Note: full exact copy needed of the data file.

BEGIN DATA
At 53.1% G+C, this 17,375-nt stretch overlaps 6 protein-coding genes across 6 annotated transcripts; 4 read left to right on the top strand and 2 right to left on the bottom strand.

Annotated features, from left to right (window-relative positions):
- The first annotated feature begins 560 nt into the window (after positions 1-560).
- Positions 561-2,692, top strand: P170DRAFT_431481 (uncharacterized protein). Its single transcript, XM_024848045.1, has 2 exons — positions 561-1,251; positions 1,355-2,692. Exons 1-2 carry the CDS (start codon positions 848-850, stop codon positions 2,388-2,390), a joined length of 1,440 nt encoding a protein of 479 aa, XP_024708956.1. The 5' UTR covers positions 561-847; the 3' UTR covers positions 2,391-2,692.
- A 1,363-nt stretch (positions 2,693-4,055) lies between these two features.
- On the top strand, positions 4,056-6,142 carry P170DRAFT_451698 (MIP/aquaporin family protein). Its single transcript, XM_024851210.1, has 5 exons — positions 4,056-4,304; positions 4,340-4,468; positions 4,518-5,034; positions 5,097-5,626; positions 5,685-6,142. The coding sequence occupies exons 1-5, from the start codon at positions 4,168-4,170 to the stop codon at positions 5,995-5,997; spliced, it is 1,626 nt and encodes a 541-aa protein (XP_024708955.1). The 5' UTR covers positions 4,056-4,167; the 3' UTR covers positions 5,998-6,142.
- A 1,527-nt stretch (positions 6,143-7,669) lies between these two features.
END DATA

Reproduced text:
At 53.1% G+C, this 17,375-nt stretch overlaps 6 protein-coding genes across 6 annotated transcripts; 4 read left to right on the top strand and 2 right to left on the bottom strand.

Annotated features, from left to right (window-relative positions):
- The first annotated feature begins 560 nt into the window (after positions 1-560).
- Positions 561-2,692, top strand: P170DRAFT_431481 (uncharacterized protein). Its single transcript, XM_024848045.1, has 2 exons — positions 561-1,251; positions 1,355-2,692. Exons 1-2 carry the CDS (start codon positions 848-850, stop codon positions 2,388-2,390), a joined length of 1,440 nt encoding a protein of 479 aa, XP_024708956.1. The 5' UTR covers positions 561-847; the 3' UTR covers positions 2,391-2,692.
- A 1,363-nt stretch (positions 2,693-4,055) lies between these two features.
- On the top strand, positions 4,056-6,142 carry P170DRAFT_451698 (MIP/aquaporin family protein). Its single transcript, XM_024851210.1, has 5 exons — positions 4,056-4,304; positions 4,340-4,468; positions 4,518-5,034; positions 5,097-5,626; positions 5,685-6,142. The coding sequence occupies exons 1-5, from the start codon at positions 4,168-4,170 to the stop codon at positions 5,995-5,997; spliced, it is 1,626 nt and encodes a 541-aa protein (XP_024708955.1). The 5' UTR covers positions 4,056-4,167; the 3' UTR covers positions 5,998-6,142.
- A 1,527-nt stretch (positions 6,143-7,669) lies between these two features.